How Winning a Writing Contest Can Improve a Writer’s Self-Esteem

Wonderful news, folks! You are officially reading the blog of the winner of Honorable Mention in the 2011 Writer’s Digest Young Adult Fiction Competition!* According to their congratulatory email, “competition was fierce,” so I’m super proud! While first and second place comes with fame (publication of their entry in Writer’s Digest) and fortune (they won some prize money), honorable mention certainly isn’t a shabby win!

Benefits from Winning Honorable Mention:

  1. One free copy of the 2012 Novel & Short Story Writer’s Market
  2. Mentions/Promotion in the May/June 2012 issue of Writer’s Digest and on
  3. Bragging rights in future cover letters
  4. Bragging rights in future query letters
  5. Total rejuvenation and inspiration to jump back into my NaNoWriMo novel

You see, the short YA story I submitted to the contest was an excerpt of my NaNoWriMo novel, Waterlogged.  I had already written the first three chapters of the novel for my senior undergraduate creative writing seminar last spring and decided to finish the rest of the book during November. It was the best writing I had on hand when the deadline for this contest rolled around so I also decided to submit an excerpt of that already revised/edited/reviewed beginning. And it won! This recognition makes me feel like the entire month of November wasn’t wasted, like my novel has some real potential and merit, and now I am pumped to start the year-long process of rewriting the entire hot mess that is my 56,000-word novel! And I’m even more pumped to have the polished manuscript ready for literary agent submissions so that I can insert this mention-worthy award in the query letter. I already feel like this book has a statistically-better chance of getting an agent!

New Year’s Resolution: Finish the entire manuscript and query it at least once before New Year’s 2012. Everybody hold me to this goal!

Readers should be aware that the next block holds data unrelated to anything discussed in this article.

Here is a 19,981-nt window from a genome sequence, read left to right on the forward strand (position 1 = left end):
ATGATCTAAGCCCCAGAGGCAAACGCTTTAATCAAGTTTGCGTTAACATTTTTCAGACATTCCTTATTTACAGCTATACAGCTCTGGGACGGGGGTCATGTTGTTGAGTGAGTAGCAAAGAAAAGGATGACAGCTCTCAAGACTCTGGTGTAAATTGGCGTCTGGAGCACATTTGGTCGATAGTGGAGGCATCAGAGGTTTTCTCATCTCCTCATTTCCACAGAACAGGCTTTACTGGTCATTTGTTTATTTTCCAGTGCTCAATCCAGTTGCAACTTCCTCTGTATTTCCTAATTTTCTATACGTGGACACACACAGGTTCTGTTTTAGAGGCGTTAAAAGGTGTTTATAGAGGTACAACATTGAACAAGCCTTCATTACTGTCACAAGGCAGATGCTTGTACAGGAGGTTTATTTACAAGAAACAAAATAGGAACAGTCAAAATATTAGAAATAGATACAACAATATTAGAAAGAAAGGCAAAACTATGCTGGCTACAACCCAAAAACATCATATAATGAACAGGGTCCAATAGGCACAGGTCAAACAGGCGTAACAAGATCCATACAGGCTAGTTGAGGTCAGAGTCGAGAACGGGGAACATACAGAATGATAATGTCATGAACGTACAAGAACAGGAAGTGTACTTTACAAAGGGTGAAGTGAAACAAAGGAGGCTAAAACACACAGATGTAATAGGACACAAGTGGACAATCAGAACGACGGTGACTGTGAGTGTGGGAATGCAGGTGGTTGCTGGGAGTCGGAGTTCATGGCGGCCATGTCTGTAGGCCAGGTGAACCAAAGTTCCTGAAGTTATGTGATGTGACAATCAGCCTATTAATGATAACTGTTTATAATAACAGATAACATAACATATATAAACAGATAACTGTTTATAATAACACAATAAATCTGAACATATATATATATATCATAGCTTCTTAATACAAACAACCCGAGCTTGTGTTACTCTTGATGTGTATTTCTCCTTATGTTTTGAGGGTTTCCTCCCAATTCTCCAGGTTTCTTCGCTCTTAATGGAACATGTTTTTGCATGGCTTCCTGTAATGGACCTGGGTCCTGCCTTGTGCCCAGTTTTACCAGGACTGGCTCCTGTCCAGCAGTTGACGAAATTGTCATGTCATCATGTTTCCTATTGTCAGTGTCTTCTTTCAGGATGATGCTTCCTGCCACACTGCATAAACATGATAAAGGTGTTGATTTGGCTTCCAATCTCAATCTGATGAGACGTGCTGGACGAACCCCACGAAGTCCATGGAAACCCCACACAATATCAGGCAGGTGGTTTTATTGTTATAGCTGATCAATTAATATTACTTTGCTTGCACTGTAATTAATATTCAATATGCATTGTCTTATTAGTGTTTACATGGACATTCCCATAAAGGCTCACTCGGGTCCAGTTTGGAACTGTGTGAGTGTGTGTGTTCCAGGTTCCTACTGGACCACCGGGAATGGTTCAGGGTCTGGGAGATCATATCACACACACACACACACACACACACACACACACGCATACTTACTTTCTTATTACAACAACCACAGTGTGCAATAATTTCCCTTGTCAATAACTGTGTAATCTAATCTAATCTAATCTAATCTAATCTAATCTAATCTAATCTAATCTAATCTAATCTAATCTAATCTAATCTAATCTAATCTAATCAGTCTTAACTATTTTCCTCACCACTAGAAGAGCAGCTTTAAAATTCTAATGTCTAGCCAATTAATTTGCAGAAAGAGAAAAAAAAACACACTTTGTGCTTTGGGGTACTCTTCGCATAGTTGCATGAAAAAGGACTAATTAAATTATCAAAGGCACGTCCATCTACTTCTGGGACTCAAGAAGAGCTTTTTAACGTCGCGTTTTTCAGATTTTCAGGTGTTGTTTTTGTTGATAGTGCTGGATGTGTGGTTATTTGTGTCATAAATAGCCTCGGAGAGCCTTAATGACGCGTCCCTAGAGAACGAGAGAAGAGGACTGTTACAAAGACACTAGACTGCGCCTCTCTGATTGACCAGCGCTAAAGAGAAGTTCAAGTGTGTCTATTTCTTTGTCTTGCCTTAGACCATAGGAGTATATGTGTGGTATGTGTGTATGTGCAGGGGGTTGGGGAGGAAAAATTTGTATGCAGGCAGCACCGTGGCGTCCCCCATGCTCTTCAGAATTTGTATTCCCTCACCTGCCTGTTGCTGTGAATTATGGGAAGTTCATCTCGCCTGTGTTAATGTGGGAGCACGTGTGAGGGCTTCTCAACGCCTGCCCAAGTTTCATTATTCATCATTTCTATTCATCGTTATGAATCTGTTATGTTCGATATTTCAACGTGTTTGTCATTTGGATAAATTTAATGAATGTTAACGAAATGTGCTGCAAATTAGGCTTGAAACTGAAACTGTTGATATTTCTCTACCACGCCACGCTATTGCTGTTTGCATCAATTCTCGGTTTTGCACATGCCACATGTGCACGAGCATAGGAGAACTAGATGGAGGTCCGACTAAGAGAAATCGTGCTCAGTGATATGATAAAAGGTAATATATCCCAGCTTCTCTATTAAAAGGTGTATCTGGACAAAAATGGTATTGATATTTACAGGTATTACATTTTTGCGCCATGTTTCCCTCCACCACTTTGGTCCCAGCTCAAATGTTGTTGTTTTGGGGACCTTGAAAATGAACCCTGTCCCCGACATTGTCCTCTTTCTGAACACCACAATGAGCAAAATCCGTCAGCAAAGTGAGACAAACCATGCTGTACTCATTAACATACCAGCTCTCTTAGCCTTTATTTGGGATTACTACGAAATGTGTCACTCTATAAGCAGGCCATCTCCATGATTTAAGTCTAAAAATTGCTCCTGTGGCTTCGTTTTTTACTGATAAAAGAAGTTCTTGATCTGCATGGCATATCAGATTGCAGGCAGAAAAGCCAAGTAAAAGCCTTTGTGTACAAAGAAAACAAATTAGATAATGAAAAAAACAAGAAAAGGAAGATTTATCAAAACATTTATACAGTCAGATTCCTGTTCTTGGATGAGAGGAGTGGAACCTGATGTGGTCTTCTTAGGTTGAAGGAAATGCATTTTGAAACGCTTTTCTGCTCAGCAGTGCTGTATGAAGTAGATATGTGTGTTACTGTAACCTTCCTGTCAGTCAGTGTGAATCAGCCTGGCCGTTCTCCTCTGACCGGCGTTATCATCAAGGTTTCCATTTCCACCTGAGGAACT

*Please excuse me while I jump about in unadulterated joy and excitement.

What To Do When Your Book Idea is Stolen and Made into a Bestseller

  1. Monday (9:00am):  Denial.  Denial, denial, denial.  When they clog up your email, each electronic bad news arriving one after another, providing a summary paragraph that’s startlingly similar to the plot of your own manuscript, refuse to read the:
  1. Monday (9:15am):  As bitter revenge, consider unsubscribing from all of these newsletters.  Try reading the unsubscribing small print; then, confused, give up.
  2. Monday (9:16am) through Tuesday (midnight): Glower and hate the publishing world for not seeing the genius potential of your book.  Specifically, resent yourself for failing to query the correct agent first, before this other author got to him/her.
  3. Wednesday (all day event):  Lament loudly to anyone who will listen—your boss, your physical therapist, your mom, strangers who upon questioning admit that they subscribe to one of the above newsletters—about how tragic the situation is.
  4. Thursday (all day event):  Stalk the new book.  Go back to the newsletters and read everything.  Go to and read every review you can find.  Read a few pages on the online page preview.
  5. Thursday (10:10pm):  Feel comforted by the handful of 1-star reviews, assuring yourself that every flaw in the bestseller is non-existent in your own manuscript.  Comfort yourself that the bestseller is intended for an adult audience and yours is for a middle-grade audience.
  6. Friday (7:00pm):  Over dinner, try to assure your mother that the past two years dedicated to this manuscript have not been a waste and that the books are in fact very different and that you still have a good chance of becoming a successful published author.
  7. Friday (7:22pm):  Half-believe her comment that your book is even more attractive to the publishing world, now, because of how popular the topic is.  Ignore the nagging thought that nobody will want to purchase and read the same book twice.
  8. Friday (7:45pm):  After dinner, ignore your significant other’s suggestion that you “give up” on this book and write a different one.  Convey your distaste for this suggestion with long, meaningful glares.
  9. Friday (8:00pm):  Burrow under the covers for a minimum of twelve hours, protesting the injustice.
  10. Saturday (11:00am):  Sign up for NaNoWriMo to write your next book.


*Insert wailing wherever it seems appropriate and necessary.

The 4 Rules of Polite Simultaneous Submissions